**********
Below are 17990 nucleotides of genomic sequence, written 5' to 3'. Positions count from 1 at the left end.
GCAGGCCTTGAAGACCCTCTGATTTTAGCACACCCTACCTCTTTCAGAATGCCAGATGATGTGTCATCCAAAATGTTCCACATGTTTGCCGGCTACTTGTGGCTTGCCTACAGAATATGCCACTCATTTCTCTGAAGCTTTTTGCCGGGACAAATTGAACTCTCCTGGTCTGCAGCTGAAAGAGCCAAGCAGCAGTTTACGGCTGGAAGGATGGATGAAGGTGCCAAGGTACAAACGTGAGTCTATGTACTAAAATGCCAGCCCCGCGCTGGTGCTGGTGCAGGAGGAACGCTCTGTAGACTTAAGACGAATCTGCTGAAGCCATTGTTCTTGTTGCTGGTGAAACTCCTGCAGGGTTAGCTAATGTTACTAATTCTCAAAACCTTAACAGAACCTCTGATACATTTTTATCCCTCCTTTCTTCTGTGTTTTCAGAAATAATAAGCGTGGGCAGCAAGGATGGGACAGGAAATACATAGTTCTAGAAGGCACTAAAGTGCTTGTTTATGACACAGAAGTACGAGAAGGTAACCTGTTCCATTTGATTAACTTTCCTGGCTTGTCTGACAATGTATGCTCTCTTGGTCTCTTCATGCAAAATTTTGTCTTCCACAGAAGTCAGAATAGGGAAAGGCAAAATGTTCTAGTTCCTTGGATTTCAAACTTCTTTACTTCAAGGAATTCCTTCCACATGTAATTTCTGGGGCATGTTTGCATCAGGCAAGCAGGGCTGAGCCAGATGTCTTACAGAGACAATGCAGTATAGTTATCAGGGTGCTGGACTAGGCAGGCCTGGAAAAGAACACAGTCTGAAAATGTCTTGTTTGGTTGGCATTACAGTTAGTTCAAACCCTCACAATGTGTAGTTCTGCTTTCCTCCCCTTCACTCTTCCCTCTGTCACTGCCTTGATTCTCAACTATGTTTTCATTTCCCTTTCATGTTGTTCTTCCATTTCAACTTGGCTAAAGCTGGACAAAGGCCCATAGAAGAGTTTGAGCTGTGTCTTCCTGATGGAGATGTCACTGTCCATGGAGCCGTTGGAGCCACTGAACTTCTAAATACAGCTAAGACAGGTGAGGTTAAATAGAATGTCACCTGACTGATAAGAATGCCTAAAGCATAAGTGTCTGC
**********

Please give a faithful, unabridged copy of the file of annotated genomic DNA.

Below are 17990 nucleotides of genomic sequence, written 5' to 3'. Positions count from 1 at the left end.
GCAGGCCTTGAAGACCCTCTGATTTTAGCACACCCTACCTCTTTCAGAATGCCAGATGATGTGTCATCCAAAATGTTCCACATGTTTGCCGGCTACTTGTGGCTTGCCTACAGAATATGCCACTCATTTCTCTGAAGCTTTTTGCCGGGACAAATTGAACTCTCCTGGTCTGCAGCTGAAAGAGCCAAGCAGCAGTTTACGGCTGGAAGGATGGATGAAGGTGCCAAGGTACAAACGTGAGTCTATGTACTAAAATGCCAGCCCCGCGCTGGTGCTGGTGCAGGAGGAACGCTCTGTAGACTTAAGACGAATCTGCTGAAGCCATTGTTCTTGTTGCTGGTGAAACTCCTGCAGGGTTAGCTAATGTTACTAATTCTCAAAACCTTAACAGAACCTCTGATACATTTTTATCCCTCCTTTCTTCTGTGTTTTCAGAAATAATAAGCGTGGGCAGCAAGGATGGGACAGGAAATACATAGTTCTAGAAGGCACTAAAGTGCTTGTTTATGACACAGAAGTACGAGAAGGTAACCTGTTCCATTTGATTAACTTTCCTGGCTTGTCTGACAATGTATGCTCTCTTGGTCTCTTCATGCAAAATTTTGTCTTCCACAGAAGTCAGAATAGGGAAAGGCAAAATGTTCTAGTTCCTTGGATTTCAAACTTCTTTACTTCAAGGAATTCCTTCCACATGTAATTTCTGGGGCATGTTTGCATCAGGCAAGCAGGGCTGAGCCAGATGTCTTACAGAGACAATGCAGTATAGTTATCAGGGTGCTGGACTAGGCAGGCCTGGAAAAGAACACAGTCTGAAAATGTCTTGTTTGGTTGGCATTACAGTTAGTTCAAACCCTCACAATGTGTAGTTCTGCTTTCCTCCCCTTCACTCTTCCCTCTGTCACTGCCTTGATTCTCAACTATGTTTTCATTTCCCTTTCATGTTGTTCTTCCATTTCAACTTGGCTAAAGCTGGACAAAGGCCCATAGAAGAGTTTGAGCTGTGTCTTCCTGATGGAGATGTCACTGTCCATGGAGCCGTTGGAGCCACTGAACTTCTAAATACAGCTAAGACAGGTGAGGTTAAATAGAATGTCACCTGACTGATAAGAATGCCTAAAGCATAAGTGTCTGC